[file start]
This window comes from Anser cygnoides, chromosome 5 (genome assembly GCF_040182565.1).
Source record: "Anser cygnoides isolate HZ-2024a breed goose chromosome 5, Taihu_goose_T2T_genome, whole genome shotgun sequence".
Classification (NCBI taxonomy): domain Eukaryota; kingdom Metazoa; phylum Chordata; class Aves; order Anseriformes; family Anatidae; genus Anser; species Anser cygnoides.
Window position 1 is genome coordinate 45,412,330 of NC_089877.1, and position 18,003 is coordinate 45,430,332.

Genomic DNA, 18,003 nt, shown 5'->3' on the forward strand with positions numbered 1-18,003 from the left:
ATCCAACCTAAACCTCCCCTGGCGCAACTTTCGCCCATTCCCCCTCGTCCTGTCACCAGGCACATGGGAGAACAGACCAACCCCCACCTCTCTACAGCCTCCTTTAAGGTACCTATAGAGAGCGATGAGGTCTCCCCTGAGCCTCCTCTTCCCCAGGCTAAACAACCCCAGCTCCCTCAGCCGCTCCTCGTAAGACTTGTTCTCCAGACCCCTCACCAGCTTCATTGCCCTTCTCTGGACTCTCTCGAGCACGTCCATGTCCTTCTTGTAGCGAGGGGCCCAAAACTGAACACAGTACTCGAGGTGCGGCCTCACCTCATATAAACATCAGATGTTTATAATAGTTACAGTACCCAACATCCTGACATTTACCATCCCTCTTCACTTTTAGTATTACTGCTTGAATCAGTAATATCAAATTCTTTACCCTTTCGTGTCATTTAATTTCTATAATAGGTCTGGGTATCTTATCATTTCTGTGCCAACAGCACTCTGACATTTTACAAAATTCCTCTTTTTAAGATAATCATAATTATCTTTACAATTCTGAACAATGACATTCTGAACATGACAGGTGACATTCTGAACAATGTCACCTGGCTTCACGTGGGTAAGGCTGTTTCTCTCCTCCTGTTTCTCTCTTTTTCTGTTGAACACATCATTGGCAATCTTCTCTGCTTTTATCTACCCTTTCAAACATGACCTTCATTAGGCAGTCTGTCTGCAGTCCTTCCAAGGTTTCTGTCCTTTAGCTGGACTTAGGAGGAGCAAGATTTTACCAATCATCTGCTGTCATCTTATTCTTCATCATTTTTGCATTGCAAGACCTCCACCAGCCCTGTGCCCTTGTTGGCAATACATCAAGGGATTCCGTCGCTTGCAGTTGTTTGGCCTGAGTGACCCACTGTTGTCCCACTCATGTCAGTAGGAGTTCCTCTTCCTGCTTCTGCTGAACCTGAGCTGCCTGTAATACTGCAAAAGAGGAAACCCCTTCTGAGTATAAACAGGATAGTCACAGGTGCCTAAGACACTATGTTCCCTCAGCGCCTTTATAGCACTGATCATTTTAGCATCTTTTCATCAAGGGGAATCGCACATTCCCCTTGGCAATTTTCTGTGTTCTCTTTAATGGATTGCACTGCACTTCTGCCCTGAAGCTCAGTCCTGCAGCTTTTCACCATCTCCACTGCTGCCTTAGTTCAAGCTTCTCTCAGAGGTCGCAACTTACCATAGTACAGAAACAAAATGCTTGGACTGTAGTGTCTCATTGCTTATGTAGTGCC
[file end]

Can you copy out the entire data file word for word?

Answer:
This window comes from Anser cygnoides, chromosome 5 (genome assembly GCF_040182565.1).
Source record: "Anser cygnoides isolate HZ-2024a breed goose chromosome 5, Taihu_goose_T2T_genome, whole genome shotgun sequence".
Classification (NCBI taxonomy): domain Eukaryota; kingdom Metazoa; phylum Chordata; class Aves; order Anseriformes; family Anatidae; genus Anser; species Anser cygnoides.
Window position 1 is genome coordinate 45,412,330 of NC_089877.1, and position 18,003 is coordinate 45,430,332.

Genomic DNA, 18,003 nt, shown 5'->3' on the forward strand with positions numbered 1-18,003 from the left:
ATCCAACCTAAACCTCCCCTGGCGCAACTTTCGCCCATTCCCCCTCGTCCTGTCACCAGGCACATGGGAGAACAGACCAACCCCCACCTCTCTACAGCCTCCTTTAAGGTACCTATAGAGAGCGATGAGGTCTCCCCTGAGCCTCCTCTTCCCCAGGCTAAACAACCCCAGCTCCCTCAGCCGCTCCTCGTAAGACTTGTTCTCCAGACCCCTCACCAGCTTCATTGCCCTTCTCTGGACTCTCTCGAGCACGTCCATGTCCTTCTTGTAGCGAGGGGCCCAAAACTGAACACAGTACTCGAGGTGCGGCCTCACCTCATATAAACATCAGATGTTTATAATAGTTACAGTACCCAACATCCTGACATTTACCATCCCTCTTCACTTTTAGTATTACTGCTTGAATCAGTAATATCAAATTCTTTACCCTTTCGTGTCATTTAATTTCTATAATAGGTCTGGGTATCTTATCATTTCTGTGCCAACAGCACTCTGACATTTTACAAAATTCCTCTTTTTAAGATAATCATAATTATCTTTACAATTCTGAACAATGACATTCTGAACATGACAGGTGACATTCTGAACAATGTCACCTGGCTTCACGTGGGTAAGGCTGTTTCTCTCCTCCTGTTTCTCTCTTTTTCTGTTGAACACATCATTGGCAATCTTCTCTGCTTTTATCTACCCTTTCAAACATGACCTTCATTAGGCAGTCTGTCTGCAGTCCTTCCAAGGTTTCTGTCCTTTAGCTGGACTTAGGAGGAGCAAGATTTTACCAATCATCTGCTGTCATCTTATTCTTCATCATTTTTGCATTGCAAGACCTCCACCAGCCCTGTGCCCTTGTTGGCAATACATCAAGGGATTCCGTCGCTTGCAGTTGTTTGGCCTGAGTGACCCACTGTTGTCCCACTCATGTCAGTAGGAGTTCCTCTTCCTGCTTCTGCTGAACCTGAGCTGCCTGTAATACTGCAAAAGAGGAAACCCCTTCTGAGTATAAACAGGATAGTCACAGGTGCCTAAGACACTATGTTCCCTCAGCGCCTTTATAGCACTGATCATTTTAGCATCTTTTCATCAAGGGGAATCGCACATTCCCCTTGGCAATTTTCTGTGTTCTCTTTAATGGATTGCACTGCACTTCTGCCCTGAAGCTCAGTCCTGCAGCTTTTCACCATCTCCACTGCTGCCTTAGTTCAAGCTTCTCTCAGAGGTCGCAACTTACCATAGTACAGAAACAAAATGCTTGGACTGTAGTGTCTCATTGCTTATGTAGTGCC